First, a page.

All will work great for what you're attempting - you only need to obtain perfection once the choice you're using isn't sufficient for it. In other words, go cheap and improve it only if you need more precision. Most anything will work fine, until it doesn't.
    "Trust your own instinct. Your mistakes might as well be your own, instead of someone elseís." - Billy Wilder

    "May the grain be with you" - Roy Underhill

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    User Brogan's Avatar
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    Re: Crosscut sled construction - what to use for the runners?

    Thanks all.

    I thought the aluminium ones would bind/wear too much but I'll look into them based on feedback.

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    Re: Crosscut sled construction - what to use for the runners?

    Quote Originally Posted by Brogan View Post
    Thanks all.

    I thought the aluminium ones would bind/wear too much but I'll look into them based on feedback.
    I have an Osborne EB-3 TS miter gauge with an adjustable metal runner and am very pleased with it.
    "Nihil est melius quam vita diligentissima" (Nothing is better than a most diligent life.)
    -James Murray

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    Re: Crosscut sled construction - what to use for the runners?

    I use the UHMW. I get large sheets of scrap from work that are about an inch thick x 2' x3'. I mill them on the TS and jointer all the same. They work great and don't bind. They add a bit of slipperiness to the runners...IMO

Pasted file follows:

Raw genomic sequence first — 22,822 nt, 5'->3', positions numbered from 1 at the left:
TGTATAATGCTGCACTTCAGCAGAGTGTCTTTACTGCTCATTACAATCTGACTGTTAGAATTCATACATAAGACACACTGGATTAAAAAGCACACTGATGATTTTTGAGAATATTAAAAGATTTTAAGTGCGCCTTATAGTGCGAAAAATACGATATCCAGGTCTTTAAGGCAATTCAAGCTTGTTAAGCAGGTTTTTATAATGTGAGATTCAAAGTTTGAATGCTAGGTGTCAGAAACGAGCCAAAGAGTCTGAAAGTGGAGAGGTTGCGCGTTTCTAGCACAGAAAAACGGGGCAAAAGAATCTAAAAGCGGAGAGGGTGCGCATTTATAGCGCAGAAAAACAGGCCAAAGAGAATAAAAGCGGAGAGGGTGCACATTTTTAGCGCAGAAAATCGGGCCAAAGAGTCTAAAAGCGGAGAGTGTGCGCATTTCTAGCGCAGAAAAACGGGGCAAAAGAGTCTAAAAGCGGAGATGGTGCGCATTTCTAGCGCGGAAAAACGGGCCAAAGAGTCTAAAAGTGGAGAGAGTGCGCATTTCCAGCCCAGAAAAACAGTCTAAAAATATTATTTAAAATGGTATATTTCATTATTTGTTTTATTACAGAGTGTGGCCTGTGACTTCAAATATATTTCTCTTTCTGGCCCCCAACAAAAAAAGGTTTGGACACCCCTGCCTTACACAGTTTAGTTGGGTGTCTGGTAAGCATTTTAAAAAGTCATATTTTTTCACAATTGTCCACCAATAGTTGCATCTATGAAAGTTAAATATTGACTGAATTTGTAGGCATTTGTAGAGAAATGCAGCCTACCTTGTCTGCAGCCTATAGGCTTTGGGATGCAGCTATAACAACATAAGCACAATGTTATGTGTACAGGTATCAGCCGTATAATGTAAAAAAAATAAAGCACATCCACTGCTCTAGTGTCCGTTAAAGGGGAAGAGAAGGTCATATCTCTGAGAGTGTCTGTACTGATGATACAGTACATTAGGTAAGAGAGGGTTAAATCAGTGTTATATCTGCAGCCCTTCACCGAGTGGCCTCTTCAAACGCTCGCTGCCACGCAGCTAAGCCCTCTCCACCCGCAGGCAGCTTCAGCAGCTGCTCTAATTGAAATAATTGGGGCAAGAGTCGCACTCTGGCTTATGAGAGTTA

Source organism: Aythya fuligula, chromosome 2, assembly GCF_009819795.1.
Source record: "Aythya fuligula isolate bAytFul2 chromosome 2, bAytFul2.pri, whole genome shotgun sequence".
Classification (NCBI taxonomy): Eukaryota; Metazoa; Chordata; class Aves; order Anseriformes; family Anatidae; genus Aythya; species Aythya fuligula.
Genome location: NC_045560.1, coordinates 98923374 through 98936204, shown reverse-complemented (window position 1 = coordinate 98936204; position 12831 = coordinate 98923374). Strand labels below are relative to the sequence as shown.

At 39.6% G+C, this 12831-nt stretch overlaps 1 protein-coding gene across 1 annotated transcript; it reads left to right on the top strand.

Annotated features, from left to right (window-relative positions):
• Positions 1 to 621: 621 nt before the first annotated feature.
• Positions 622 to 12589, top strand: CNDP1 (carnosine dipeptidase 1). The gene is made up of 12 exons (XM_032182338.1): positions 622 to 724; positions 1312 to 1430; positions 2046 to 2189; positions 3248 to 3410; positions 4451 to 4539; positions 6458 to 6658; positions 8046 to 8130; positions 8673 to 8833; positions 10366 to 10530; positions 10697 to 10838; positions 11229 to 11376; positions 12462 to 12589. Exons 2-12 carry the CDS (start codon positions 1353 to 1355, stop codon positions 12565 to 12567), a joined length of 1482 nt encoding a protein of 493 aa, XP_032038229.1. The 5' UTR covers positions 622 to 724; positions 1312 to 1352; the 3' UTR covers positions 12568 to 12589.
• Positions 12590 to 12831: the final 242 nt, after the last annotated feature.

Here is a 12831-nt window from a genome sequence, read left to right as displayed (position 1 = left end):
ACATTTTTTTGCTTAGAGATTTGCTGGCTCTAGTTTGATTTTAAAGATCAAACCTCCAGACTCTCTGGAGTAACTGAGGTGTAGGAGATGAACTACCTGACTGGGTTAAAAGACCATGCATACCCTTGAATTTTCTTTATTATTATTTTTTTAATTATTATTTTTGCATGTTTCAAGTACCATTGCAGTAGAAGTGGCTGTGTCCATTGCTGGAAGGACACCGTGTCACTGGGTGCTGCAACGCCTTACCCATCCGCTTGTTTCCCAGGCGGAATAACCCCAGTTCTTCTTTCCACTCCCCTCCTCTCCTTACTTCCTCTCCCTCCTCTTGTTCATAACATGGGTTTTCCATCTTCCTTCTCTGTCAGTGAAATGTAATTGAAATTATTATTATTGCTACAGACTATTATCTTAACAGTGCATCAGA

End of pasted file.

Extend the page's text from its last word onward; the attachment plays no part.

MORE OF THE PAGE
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    Re: Crosscut sled construction - what to use for the runners?

    Always nice when you can use scraps to make something useful

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    Re: Crosscut sled construction - what to use for the runners?

    It is expensive but the Incra crosscut sled and miter gauge system is excellent for an option <$300. The sliders are not perfect even in this case. If they are tight enough for no play, the unit is difficult to slide. However the play seems to be <0.25 degrees which is tolerable in most cases. I can also use the Incra sled with my blade guard which adds an element of safety above a home made unit.

    My next major shop upgrade will be a sliding table for my table saw. These systems have no play, bearing slides are very smooth leading to a better cut and add an additional safety as you push far away from the blade.

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    Re: Crosscut sled construction - what to use for the runners?

    Dupont spray can Teflon works miracles for friction issues and adheres well to most substrates, so don't let the coef of friction deter you from some materials. UMHW plastics offer the whole package of durability, dimensional stability and workability and would be a good choice IMO, but if you have some other usable material you can just blast it with some teflon spray.

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    Re: Crosscut sled construction - what to use for the runners?

    Made a sled once with oak runners. Smooth as silk, until two weeks later and wouldn't even go into tracks. Humidity changes. Sanded until running smooth again but then the sled was a little sloppy in the dry season. Now, I just use aluminum track which doesn't change at all.